DSWT assists with The Kenya Wildlife Service's Amboseli Ecosystem Aerial Count, April 22-26

During this past week one of the DSWT aircraft (our Cessna 185) has been busy assisting KWS in the wet-season aerial game count of the Amboseli ecosystem

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During this past week one of the DSWT aircraft (our Cessna 185) has been busy assisting KWS in the wet-season aerial game count of the Amboseli ecosystem.

The first day was one of training and familiarization. In an effort to continually improve that accuracy of the aerial counts each aircraft was fitted with streamers which were calibrated individually for each observer. In my case two ropes were attached on each strut, which in flight at a level 90m give a 500m and 250m distance from the aircraft. After a long session of fitting the steamers, and a test flight, we were ready to go.

On Tuesday morning we set off, all planes heading to their respective blocks which averaged 900km sq. As this was a cross-border count, we only had clearance to enter Tanzanian airspace on this day, so the focus was to cover the Tanzanian blocks first.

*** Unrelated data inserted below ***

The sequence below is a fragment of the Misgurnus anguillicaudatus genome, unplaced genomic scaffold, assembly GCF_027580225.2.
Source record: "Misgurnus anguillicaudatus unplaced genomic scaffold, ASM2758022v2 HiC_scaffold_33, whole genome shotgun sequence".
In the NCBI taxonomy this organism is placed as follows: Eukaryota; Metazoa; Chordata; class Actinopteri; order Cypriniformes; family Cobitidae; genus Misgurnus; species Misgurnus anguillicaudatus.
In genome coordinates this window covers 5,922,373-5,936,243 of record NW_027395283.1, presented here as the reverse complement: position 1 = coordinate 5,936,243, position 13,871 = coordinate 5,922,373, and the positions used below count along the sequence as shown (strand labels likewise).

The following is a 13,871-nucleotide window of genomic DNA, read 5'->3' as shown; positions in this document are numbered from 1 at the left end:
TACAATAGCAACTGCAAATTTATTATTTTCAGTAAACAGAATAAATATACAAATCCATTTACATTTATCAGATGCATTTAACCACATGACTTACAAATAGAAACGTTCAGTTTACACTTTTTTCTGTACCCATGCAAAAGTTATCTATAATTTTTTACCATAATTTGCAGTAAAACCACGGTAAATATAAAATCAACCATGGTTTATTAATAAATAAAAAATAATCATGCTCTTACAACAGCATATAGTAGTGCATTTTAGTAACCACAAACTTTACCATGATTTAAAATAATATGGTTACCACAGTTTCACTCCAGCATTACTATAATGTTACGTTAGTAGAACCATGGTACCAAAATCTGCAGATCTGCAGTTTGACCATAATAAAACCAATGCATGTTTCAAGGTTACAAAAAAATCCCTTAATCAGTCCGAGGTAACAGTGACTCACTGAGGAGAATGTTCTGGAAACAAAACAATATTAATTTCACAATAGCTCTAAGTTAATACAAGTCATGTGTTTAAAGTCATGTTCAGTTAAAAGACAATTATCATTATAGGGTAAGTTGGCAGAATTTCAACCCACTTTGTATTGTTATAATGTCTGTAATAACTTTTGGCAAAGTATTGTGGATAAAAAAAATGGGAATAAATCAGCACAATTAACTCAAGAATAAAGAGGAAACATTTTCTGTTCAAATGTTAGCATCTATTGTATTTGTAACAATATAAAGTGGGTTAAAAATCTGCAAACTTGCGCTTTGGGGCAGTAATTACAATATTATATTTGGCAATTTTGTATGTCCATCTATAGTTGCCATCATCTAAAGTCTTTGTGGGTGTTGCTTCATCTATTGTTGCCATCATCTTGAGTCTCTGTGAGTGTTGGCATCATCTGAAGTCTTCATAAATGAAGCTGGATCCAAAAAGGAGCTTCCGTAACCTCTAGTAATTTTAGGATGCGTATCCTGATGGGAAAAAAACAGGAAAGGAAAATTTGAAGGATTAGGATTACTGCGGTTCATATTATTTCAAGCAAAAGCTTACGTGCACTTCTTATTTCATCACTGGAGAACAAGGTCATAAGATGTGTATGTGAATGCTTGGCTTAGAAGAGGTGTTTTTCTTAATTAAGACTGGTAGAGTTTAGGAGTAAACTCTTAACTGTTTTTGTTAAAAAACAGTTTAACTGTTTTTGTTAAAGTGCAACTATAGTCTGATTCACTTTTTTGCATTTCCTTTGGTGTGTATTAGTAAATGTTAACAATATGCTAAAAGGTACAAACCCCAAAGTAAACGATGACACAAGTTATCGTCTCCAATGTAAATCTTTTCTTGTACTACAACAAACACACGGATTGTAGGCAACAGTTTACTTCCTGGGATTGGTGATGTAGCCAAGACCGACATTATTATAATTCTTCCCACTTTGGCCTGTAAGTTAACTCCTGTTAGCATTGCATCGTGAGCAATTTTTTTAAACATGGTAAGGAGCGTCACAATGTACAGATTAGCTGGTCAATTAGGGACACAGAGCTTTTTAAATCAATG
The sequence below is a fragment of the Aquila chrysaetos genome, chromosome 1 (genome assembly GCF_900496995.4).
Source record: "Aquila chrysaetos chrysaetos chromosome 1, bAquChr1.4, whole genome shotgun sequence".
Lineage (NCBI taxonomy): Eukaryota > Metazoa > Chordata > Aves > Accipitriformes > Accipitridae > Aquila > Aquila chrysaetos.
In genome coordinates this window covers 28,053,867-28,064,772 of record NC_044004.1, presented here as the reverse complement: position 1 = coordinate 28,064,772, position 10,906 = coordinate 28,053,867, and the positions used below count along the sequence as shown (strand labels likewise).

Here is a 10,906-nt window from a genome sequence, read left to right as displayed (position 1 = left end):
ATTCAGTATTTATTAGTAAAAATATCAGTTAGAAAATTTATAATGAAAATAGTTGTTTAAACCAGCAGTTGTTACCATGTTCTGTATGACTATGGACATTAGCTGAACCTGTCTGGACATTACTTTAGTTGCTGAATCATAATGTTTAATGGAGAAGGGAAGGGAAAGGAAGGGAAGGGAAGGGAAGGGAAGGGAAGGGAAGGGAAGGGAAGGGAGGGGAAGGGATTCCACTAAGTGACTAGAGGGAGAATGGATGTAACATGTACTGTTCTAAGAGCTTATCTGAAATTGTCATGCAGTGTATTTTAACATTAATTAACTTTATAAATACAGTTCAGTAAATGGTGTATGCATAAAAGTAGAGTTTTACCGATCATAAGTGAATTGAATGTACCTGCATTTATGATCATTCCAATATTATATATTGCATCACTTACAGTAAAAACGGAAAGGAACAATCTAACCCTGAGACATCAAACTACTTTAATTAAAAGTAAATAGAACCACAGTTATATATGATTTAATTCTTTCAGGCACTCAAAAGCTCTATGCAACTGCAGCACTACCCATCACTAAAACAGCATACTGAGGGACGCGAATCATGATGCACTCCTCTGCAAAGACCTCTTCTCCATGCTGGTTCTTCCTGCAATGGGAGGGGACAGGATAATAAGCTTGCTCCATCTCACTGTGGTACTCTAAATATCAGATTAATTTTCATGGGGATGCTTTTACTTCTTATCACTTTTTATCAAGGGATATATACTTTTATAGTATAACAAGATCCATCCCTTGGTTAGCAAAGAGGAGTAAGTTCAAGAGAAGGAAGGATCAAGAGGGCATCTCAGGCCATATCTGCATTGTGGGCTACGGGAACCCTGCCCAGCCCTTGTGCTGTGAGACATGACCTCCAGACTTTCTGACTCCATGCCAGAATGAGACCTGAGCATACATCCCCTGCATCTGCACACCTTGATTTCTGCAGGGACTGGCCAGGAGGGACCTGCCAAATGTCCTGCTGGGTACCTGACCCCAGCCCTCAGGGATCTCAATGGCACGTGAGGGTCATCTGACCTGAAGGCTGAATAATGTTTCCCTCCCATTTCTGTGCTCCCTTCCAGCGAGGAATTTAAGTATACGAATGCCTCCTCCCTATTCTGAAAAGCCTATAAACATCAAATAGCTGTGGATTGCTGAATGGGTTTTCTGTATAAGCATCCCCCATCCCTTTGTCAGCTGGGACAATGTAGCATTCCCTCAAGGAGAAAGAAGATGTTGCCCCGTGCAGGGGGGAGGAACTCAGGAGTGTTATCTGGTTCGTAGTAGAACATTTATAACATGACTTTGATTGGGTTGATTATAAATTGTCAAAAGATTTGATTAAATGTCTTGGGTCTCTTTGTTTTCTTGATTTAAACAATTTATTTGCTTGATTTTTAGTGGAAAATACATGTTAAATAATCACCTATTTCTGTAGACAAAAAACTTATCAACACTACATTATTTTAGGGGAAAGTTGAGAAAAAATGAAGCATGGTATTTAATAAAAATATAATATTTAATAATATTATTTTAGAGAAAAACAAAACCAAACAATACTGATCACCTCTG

Our block consisted of mountainous ground. Flying north-south transects we covered the block in one flight of 6hrs. The counters in the back of the plane were busy focused on spotting passing animals, while the front seat passenger wrote down all sightings. In the afternoon we finished up another Tanzanian block on the foothills of Mt. Kilimanjaro, with a total time of 8 counting flying hours that day.

Early on Wednesday morning we headed north-west, to count the beautiful area of the Great Rift Valley north of Lake Magadi. We sighted an unexpected herd of over 100 elephants, as well as all kinds of other animals, large and small.

The final counting day began even earlier as we headed off to cover 900sq km to the east of Amboseli, and later in the day to an area bordering Tsavo West National Park and the Tanzanian border. Big bull elephants, a herd of over 400 eland, thousands of zebra, and hundreds of giraffe kept the counters busy for nearly 9 hours of counting that day.

The final evening included a de-brief along with Tanzanian pilots and colleagues who had joined us. Over all the new techniques were considered a success as the ground team of computer techs and researchers compiled and analyzed the data. A full report will be released by the end of June 2013. The DSWT would like to take this opportunity to commend KWS for their organization of the count and the professionalism in which it was conducted. We look forward to seeing the full report and the results of all data collected by the seven aircraft involved.

Nick Trent - DSWT pilot - April 27 2013